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Reflecting on diversity and a good life

In this video, various people who work with disability describe their ideas of what it means to live a good life.

Now that we’ve talked a little bit about living a good life, and about diversity, inclusion, and belonging, let’s bring these different ideas together.

In the above video, various people who work in the area of disability provide their views on a good life.

One dominant theme from the video is the idea of freedom, choice and control — that a good life is an individual concept, and that this is no different for people with disabilities than it is for anyone else. Thinking about a good life in this way prompts us to ask questions about the various mechanisms through which diverse people can be enabled to craft their own good lives.

For all of the people in the video, connectedness to the wider human community is also a key element of a good life. This idea links quite strongly to the notions of human diversity and belonging that we introduced this week and suggests that embracing diversity and promoting inclusion and belonging are all important mechanisms for enabling a good life.

What have we learned this week?

In this first week, we began by framing disability as a dimension of human diversity. We highlighted the centrality of social inclusion in disability rights movements since the mid-20th century, where people with disabilities have fought against a long history of exclusion and segregation from mainstream society. But we also suggested that the concept of inclusion is itself limiting, and is only one step along a long journey.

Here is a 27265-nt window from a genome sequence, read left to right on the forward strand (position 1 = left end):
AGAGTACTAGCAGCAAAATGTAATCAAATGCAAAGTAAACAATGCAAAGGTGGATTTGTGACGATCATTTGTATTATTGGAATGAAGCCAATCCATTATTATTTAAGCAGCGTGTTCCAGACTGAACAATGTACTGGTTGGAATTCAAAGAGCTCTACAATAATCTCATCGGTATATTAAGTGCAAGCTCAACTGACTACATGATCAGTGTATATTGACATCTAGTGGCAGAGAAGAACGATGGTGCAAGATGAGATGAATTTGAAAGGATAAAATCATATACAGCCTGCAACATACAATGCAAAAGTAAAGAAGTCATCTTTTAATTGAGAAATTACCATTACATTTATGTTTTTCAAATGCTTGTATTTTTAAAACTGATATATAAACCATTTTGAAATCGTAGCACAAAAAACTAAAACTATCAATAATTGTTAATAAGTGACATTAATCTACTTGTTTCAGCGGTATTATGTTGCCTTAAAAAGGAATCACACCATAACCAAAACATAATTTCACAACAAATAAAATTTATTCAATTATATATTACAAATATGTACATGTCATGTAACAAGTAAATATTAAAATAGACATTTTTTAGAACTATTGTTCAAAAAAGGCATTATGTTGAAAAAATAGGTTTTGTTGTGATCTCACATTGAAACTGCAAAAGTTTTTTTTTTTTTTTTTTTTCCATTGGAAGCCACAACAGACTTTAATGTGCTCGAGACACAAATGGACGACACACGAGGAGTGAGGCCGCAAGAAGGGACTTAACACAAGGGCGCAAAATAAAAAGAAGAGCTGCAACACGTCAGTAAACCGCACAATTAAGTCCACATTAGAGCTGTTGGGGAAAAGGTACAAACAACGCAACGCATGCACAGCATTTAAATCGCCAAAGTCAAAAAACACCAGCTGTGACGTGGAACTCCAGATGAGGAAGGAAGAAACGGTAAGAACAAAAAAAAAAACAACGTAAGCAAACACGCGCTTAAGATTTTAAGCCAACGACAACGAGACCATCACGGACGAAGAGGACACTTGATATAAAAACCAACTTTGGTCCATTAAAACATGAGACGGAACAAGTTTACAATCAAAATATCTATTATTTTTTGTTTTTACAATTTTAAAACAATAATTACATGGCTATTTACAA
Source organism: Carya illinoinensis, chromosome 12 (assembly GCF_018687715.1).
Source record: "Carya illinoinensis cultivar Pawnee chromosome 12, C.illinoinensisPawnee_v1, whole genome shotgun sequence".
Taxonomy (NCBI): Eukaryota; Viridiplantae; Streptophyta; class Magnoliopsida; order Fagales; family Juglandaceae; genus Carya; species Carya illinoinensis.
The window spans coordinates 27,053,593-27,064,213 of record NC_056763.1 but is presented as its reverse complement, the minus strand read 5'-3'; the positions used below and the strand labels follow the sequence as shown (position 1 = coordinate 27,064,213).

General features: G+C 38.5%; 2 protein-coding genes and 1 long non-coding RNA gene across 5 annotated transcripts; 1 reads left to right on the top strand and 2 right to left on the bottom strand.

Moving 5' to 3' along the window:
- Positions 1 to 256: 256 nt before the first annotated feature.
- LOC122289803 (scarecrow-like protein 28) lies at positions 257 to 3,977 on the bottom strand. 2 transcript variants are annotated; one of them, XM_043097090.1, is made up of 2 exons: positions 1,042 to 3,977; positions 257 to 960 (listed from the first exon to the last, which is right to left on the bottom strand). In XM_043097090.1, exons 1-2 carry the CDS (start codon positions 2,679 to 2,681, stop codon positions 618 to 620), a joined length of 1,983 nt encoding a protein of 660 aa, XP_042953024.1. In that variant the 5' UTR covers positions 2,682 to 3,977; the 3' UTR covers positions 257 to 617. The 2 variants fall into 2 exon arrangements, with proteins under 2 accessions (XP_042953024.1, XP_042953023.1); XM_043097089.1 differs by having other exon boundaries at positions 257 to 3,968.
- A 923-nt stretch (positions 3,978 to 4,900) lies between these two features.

We heard from a variety of people with disabilities about what it means to be included, and to belong, and we suggested that the term belonging may be a more useful way to think about the relationship of individuals with disabilities to wider communities.

Diversity, inclusion and belonging were also central themes in our discussions of a good life. Thinking critically about a good life requires an engagement with very diverse bodies, minds, perceptions and experiences. We can’t assume that there is a “normal” good life. In this sense, valuing a good life for everyone is one important way to challenge normative and/or “ableist” ways of organising society than can have disabling and exclusionary effects for people with a range of impairments.

This week we looked at the valuing of diversity and the promotion of inclusion and belonging as one means of enabling a good life. In upcoming weeks, we will look at other mechanisms for enabling a good life — such as applying human rights frameworks, promoting access, providing care and support, recognising diverse forms of contribution, and advocating for change.

Next week we will focus on the usefulness of human rights frameworks.

Talking points

  • Have your ideas about living a good life changed over the week?
  • Have your ideas about disability changed over the week?
  • What are you looking forward to exploring further?

In the next step, you can take a quiz to evaluate your understanding of the topics covered in Week 1. Then, you will have the opportunity to reflect on your learning goals.

This article is from the free online

Disability and a Good Life: Working with Disability

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FutureLearn - Learning For Life

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